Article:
World War 2 Civilian Casualties in Lincolnshire
by Morris Felton.
It is often thought that the largely rural County of Lincolnshire escaped much damage during WW2. However, this is far from the case; the Luftwaffe carried out bombing raids on our towns throughout the period and casualties were significant. We should not forget that most large towns in the County were heavily industrialised: Lincoln had its armoured vehicle factory, Grimsby had a large docks complex, Grantham had its railway workshops and Stamford had its foundries; and everywhere was making munitions. And since air raids knew no borders, just across the other side of the Humber in Yorkshire lies Hull, the most frequently attacked city outside London and not far to the West lies Leicester with its heavy industry.
But what was the effect on the civilian population? Piecing together the jigsaw at this distance is not simple but it is possible to build a reasonably accurate picture using information in the public domain. Here, Grantham makes a good example of a medium size town with a target-rich environment. Each Luftwaffe Pilot had a marked map and his Bomb Aimer had a marked aerial photograph of the target area, some of which still exist. Then there are the consolidated Police Reports, ARP Reports, the CWGC records, photographs taken by the Borough Council for post-war re-building purposes, newspaper archives and meteorological data. Putting all of these together and applying some knowledge of the likely physical effects, we can focus on a single raid on Grantham, which occurred on the afternoon of 27 January 1941, as a small example.
It was bitterly cold with temperatures as low as -7°F (-21°C) in some parts. Snow had fallen and there was low cloud cover. Air Raid Alerts sounded at 1355hrs and at 1410hrs Anti-Aircraft Command reported a lone aircraft approaching from 12 miles to the East. The defences in Grantham were stood to. At 1414hrs, the aircraft was 5 miles to the East at about 1000ft with 2 Hurricanes ordered to intercept. The lone raider, a Ju 88 approached from the NE, slipping between the airfields at RAF Spittlegate and RAF Barkston Heath and began his low level bomb-run somewhere over Welby or Londonthorpe, dropping and banking to starboard and then port to correct his approach, now from NW, but could not find his target and to gain height, released 14 bombs whilst strafing the streets. At 1420hrs they struck Jubilee Avenue and New Beacon Road where 2 people were killed and a number of houses destroyed. The defences were stood down as the aircraft disappeared only to re-appear again a few minutes later, diving out of the cloud at a low angle and heading for Springfield Road. The remainder of the load (4 x HE bombs) hit the factory complex there, marked as Waffenfabrik on Lufwaffe photos but euphemistically as The Ministry of Aircraft Production in later British official reports. Here, 16 people lost their lives in what was indeed a weapons factory making machine guns, cannon and munitions for the RAF - almost certainly the intended target. However, quick-thinking Gunners manning the factory’s defences fired and saw strikes on the aircraft even as it released its bombs. It was seen to fly East with obvious damage. Later that day, the same aircraft crash-landed in a field at Fishtoft, near Boston, and the crew of 4 were taken prisoner. Later examination showed that at least 4 x 20mm HE rounds from Grantham had hit home.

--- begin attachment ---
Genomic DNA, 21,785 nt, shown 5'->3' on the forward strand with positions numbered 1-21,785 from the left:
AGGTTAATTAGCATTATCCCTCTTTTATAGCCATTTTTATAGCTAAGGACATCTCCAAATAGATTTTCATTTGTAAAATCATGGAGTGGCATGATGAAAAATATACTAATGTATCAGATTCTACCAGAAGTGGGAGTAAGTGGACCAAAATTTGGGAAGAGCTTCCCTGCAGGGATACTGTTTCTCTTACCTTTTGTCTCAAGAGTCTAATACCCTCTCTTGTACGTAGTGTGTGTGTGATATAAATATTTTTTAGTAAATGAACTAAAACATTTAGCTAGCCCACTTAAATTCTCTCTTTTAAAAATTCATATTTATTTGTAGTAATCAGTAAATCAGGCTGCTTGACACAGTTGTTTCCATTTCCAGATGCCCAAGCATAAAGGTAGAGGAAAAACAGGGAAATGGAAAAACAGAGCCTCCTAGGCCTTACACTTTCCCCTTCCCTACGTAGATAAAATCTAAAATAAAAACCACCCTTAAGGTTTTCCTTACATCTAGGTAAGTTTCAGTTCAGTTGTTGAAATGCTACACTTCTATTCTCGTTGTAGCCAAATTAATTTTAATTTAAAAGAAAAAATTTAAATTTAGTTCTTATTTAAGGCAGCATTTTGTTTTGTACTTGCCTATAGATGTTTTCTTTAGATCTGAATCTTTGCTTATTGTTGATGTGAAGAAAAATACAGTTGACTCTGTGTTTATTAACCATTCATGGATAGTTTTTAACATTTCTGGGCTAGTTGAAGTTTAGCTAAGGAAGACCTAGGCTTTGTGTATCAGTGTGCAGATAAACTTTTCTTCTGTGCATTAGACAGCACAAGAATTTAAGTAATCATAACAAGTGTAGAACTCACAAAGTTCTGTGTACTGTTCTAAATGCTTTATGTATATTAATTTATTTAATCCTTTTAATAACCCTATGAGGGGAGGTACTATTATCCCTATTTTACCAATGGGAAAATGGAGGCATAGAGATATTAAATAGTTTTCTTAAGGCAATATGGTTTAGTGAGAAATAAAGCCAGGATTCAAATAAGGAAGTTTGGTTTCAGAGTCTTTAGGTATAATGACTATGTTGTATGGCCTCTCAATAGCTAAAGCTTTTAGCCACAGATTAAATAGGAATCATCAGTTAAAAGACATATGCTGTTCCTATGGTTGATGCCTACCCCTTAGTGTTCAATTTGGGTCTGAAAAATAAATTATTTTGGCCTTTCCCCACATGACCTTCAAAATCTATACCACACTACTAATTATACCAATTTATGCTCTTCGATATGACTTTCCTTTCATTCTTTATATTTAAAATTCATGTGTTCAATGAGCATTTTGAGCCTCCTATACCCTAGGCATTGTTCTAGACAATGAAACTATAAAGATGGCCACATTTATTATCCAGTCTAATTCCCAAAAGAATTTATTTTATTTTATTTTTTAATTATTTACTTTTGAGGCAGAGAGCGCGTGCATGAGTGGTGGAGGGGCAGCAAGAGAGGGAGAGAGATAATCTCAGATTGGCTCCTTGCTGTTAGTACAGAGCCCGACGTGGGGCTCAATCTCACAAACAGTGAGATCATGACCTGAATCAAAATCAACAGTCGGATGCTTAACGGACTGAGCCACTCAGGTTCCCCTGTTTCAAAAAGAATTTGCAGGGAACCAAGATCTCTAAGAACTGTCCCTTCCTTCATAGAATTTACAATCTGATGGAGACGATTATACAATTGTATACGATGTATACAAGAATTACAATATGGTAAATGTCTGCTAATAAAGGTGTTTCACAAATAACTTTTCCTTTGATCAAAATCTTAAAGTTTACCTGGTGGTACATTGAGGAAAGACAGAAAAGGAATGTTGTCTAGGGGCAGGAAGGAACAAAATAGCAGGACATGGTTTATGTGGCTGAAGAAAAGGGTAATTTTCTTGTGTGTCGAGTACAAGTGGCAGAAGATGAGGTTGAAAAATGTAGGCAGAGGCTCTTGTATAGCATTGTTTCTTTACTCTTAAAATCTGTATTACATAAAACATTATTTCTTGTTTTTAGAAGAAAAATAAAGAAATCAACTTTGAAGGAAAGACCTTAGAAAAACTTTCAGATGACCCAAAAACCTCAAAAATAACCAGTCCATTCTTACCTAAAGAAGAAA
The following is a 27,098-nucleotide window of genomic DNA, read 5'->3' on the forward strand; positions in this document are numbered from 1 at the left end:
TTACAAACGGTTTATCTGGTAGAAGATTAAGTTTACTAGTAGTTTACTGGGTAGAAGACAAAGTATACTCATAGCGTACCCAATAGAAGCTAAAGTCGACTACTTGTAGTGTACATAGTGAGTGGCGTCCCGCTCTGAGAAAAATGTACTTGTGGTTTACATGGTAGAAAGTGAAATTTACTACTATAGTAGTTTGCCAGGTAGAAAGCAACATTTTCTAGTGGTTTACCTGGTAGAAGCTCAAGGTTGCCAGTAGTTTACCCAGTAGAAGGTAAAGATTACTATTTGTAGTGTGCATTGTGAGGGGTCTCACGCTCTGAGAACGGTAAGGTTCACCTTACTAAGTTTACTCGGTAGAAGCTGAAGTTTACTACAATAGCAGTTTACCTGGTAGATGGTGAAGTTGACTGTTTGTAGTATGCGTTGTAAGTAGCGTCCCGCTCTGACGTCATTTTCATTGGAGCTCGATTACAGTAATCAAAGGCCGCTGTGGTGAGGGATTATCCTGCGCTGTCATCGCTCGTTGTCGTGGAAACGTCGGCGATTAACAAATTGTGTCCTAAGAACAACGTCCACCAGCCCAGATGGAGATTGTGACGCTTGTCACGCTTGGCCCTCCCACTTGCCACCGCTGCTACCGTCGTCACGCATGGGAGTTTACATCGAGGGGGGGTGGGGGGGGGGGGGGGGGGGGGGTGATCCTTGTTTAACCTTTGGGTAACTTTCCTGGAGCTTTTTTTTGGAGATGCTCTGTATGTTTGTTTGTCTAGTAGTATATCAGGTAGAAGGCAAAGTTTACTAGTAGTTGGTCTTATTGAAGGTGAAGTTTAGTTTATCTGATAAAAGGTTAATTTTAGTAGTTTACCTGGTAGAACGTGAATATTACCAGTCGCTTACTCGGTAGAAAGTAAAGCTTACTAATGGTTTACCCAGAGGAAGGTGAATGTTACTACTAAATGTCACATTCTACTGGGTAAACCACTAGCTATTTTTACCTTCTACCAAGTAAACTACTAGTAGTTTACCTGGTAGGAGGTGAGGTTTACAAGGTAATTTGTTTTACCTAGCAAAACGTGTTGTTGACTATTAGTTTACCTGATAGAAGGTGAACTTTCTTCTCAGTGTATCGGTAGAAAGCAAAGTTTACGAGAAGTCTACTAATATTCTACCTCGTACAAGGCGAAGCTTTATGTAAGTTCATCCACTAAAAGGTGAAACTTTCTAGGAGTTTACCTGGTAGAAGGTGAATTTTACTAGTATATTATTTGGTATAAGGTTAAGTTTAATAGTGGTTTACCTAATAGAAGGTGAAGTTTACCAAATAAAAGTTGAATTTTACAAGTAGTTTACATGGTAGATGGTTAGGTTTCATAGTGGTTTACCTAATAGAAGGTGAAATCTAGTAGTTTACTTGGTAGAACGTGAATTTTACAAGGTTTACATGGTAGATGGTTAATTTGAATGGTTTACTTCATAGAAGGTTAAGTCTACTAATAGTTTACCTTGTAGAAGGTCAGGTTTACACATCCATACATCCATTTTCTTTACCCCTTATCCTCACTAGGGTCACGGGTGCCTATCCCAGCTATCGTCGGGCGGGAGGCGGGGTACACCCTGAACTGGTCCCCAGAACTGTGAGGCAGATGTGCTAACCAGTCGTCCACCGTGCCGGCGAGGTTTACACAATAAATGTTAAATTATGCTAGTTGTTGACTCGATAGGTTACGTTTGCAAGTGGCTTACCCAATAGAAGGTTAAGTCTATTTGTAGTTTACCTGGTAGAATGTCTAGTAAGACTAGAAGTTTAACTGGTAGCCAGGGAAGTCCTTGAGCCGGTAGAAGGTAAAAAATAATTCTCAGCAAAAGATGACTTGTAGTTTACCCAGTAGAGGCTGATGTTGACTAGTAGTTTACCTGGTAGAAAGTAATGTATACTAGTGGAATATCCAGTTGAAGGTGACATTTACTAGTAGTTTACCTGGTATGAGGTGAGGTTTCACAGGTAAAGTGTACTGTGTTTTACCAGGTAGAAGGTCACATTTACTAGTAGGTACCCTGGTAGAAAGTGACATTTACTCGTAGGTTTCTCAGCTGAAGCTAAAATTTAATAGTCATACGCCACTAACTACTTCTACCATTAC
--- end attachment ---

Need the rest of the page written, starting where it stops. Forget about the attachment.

Almost without exception, the victims in Grantham were local people. Today they lie in the Municipal Cemetery where a fine memorial was erected by the Borough Council at a mass grave after the War.
1. ‘Lone Raider’ attacks of this type by Ju 88s were rather more common than one might imagine. The pattern of shallow dive bombing accompanied by strafing occurred relatively frequently in our area notably at Stamford and Melton Mowbray as well as on other occasions at Grantham. Heavy industry and Munitions Works were always the intended targets - but civilians were never out of the firing line.
2. The house (a bungalow) known as “Arcadia” with its large aviary in New Beacon Road was never re-built. Today the area is known as Aviary Close.